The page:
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World Bipolar Day 2015

world bipolar day 2015Today is World Bipolar Day, a day when we respect all those who live with this illness. I wanted to make this post a good one, one worth your time to read, so I thought the best thing I could do is explain my illness from the inside out.

I was diagnosed in the fall of 2008 when a smart psychiatrist asked all the right questions to come up with the right answer. I didn’t know much about bipolar disorder. I knew it included mood swings; that’s about it. So I did my research and read my books and asked questions and joined a support group and went to therapy and went to psychiatry appointments and took a ton of medications.

I was diagnosed as ultra-rapid cycling bipolar disorder type 1 -(at the time, treatment resistant) which means that my moods can change in a matter of hours. (Scary, I know). I learned that for me depression equaled aggression and had a broken windshield to prove it. I learned what the word “sad” really means. I learned the term “elated.”

That first year was a roller coaster and I am blessed that my parents and my family and a few close friends stuck with me through it because it was ugly.

But I know now that you can come out on the other side relatively “normal.” With a combination of the right medications and the right cognitive behavioural therapy and a lot of hard work, I can be sane.

Bipolar disorder has ruined a lot of good things in my life and I guess I should be resentful. But it has also taught me about real love and forgiveness and for that I am grateful.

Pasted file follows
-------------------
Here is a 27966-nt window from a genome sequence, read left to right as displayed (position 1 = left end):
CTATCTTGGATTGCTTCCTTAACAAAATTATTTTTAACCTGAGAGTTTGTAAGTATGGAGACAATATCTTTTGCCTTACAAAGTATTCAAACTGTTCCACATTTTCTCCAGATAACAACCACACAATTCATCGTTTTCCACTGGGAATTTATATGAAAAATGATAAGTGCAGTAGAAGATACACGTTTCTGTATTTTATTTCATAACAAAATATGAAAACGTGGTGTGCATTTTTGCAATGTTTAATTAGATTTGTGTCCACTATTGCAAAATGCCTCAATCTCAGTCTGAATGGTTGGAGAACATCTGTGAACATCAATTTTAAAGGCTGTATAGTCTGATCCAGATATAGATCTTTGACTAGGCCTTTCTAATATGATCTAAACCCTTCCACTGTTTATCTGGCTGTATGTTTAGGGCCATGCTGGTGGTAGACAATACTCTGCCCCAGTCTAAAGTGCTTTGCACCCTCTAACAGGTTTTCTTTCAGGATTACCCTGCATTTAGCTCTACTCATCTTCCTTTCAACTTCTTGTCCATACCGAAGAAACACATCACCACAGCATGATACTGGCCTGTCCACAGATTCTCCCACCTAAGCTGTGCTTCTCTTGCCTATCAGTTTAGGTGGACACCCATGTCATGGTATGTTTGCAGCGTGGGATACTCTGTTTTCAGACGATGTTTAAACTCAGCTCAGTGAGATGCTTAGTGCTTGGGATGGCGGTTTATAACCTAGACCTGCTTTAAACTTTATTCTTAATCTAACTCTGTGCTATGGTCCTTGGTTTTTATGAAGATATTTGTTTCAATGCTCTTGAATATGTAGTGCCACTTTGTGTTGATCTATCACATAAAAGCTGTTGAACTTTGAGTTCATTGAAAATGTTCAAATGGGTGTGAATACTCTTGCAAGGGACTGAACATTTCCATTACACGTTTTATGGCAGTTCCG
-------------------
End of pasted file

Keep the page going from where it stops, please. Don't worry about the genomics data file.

As a mental health advocate and blogger, I have met quite a few amazing individuals with mental illness who fight their battles and, for the most part, win.

I guess if I had to pick the thing I hated the most about my illness, it would be the stigma attached to it. People don’t trust me. People are selective as to what they share with me because I am “sick and fragile.” I just wish it was the same between me and you. That the “normals” and the “mentally ill” were treated equally; fairly. And if not, that a little more kindness would be shared with the “mentally ill,” because we need it. Our lives are hard enough.


Image courtesy of renjith krishnan at


World Bipolar Day 2015

Elaina J. Martin

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APA Reference
Martin, E. (2015). World Bipolar Day 2015. Psych Central. Retrieved on October 1, 2020, from


Last updated: 29 Mar 2015
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